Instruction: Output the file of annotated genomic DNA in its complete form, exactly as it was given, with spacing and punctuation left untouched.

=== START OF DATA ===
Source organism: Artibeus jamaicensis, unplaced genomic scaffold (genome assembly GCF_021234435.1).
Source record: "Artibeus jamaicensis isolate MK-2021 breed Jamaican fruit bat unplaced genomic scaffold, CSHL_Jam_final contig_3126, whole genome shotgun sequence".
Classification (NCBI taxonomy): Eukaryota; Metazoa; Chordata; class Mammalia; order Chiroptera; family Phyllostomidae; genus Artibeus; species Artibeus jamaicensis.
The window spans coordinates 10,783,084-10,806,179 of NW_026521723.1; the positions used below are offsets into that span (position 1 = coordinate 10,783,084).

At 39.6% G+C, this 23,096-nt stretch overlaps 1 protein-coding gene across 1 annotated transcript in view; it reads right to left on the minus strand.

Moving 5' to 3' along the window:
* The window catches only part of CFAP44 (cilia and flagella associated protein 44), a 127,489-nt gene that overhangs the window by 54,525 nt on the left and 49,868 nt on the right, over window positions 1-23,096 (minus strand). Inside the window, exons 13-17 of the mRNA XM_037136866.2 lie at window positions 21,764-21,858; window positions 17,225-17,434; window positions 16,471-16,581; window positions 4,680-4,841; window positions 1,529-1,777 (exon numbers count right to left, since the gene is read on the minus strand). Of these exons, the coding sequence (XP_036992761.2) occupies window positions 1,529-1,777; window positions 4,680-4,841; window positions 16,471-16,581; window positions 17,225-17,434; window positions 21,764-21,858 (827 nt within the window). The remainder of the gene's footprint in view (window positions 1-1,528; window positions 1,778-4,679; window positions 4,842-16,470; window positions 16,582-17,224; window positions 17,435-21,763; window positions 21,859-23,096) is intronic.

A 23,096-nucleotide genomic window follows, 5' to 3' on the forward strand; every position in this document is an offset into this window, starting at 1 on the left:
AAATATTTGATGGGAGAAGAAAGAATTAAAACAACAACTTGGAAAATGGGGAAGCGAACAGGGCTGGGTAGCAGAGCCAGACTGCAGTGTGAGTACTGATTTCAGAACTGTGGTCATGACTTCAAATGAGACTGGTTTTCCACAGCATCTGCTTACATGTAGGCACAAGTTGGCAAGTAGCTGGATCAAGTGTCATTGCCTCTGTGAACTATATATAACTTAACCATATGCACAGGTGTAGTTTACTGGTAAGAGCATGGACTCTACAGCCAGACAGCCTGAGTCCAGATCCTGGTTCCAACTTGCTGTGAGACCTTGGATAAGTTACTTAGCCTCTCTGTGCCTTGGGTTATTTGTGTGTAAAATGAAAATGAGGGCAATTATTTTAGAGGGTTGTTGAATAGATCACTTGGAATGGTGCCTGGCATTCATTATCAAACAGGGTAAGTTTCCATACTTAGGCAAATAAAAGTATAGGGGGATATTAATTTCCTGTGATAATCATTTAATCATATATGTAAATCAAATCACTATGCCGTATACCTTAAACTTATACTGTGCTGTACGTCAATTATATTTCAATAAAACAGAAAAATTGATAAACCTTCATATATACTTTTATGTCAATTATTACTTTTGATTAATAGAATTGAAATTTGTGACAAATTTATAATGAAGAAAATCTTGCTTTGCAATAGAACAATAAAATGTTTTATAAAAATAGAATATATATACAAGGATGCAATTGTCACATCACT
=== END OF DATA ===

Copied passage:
Source organism: Artibeus jamaicensis, unplaced genomic scaffold (genome assembly GCF_021234435.1).
Source record: "Artibeus jamaicensis isolate MK-2021 breed Jamaican fruit bat unplaced genomic scaffold, CSHL_Jam_final contig_3126, whole genome shotgun sequence".
Classification (NCBI taxonomy): Eukaryota; Metazoa; Chordata; class Mammalia; order Chiroptera; family Phyllostomidae; genus Artibeus; species Artibeus jamaicensis.
The window spans coordinates 10,783,084-10,806,179 of NW_026521723.1; the positions used below are offsets into that span (position 1 = coordinate 10,783,084).

At 39.6% G+C, this 23,096-nt stretch overlaps 1 protein-coding gene across 1 annotated transcript in view; it reads right to left on the minus strand.

Moving 5' to 3' along the window:
* The window catches only part of CFAP44 (cilia and flagella associated protein 44), a 127,489-nt gene that overhangs the window by 54,525 nt on the left and 49,868 nt on the right, over window positions 1-23,096 (minus strand). Inside the window, exons 13-17 of the mRNA XM_037136866.2 lie at window positions 21,764-21,858; window positions 17,225-17,434; window positions 16,471-16,581; window positions 4,680-4,841; window positions 1,529-1,777 (exon numbers count right to left, since the gene is read on the minus strand). Of these exons, the coding sequence (XP_036992761.2) occupies window positions 1,529-1,777; window positions 4,680-4,841; window positions 16,471-16,581; window positions 17,225-17,434; window positions 21,764-21,858 (827 nt within the window). The remainder of the gene's footprint in view (window positions 1-1,528; window positions 1,778-4,679; window positions 4,842-16,470; window positions 16,582-17,224; window positions 17,435-21,763; window positions 21,859-23,096) is intronic.

A 23,096-nucleotide genomic window follows, 5' to 3' on the forward strand; every position in this document is an offset into this window, starting at 1 on the left:
AAATATTTGATGGGAGAAGAAAGAATTAAAACAACAACTTGGAAAATGGGGAAGCGAACAGGGCTGGGTAGCAGAGCCAGACTGCAGTGTGAGTACTGATTTCAGAACTGTGGTCATGACTTCAAATGAGACTGGTTTTCCACAGCATCTGCTTACATGTAGGCACAAGTTGGCAAGTAGCTGGATCAAGTGTCATTGCCTCTGTGAACTATATATAACTTAACCATATGCACAGGTGTAGTTTACTGGTAAGAGCATGGACTCTACAGCCAGACAGCCTGAGTCCAGATCCTGGTTCCAACTTGCTGTGAGACCTTGGATAAGTTACTTAGCCTCTCTGTGCCTTGGGTTATTTGTGTGTAAAATGAAAATGAGGGCAATTATTTTAGAGGGTTGTTGAATAGATCACTTGGAATGGTGCCTGGCATTCATTATCAAACAGGGTAAGTTTCCATACTTAGGCAAATAAAAGTATAGGGGGATATTAATTTCCTGTGATAATCATTTAATCATATATGTAAATCAAATCACTATGCCGTATACCTTAAACTTATACTGTGCTGTACGTCAATTATATTTCAATAAAACAGAAAAATTGATAAACCTTCATATATACTTTTATGTCAATTATTACTTTTGATTAATAGAATTGAAATTTGTGACAAATTTATAATGAAGAAAATCTTGCTTTGCAATAGAACAATAAAATGTTTTATAAAAATAGAATATATATACAAGGATGCAATTGTCACATCACT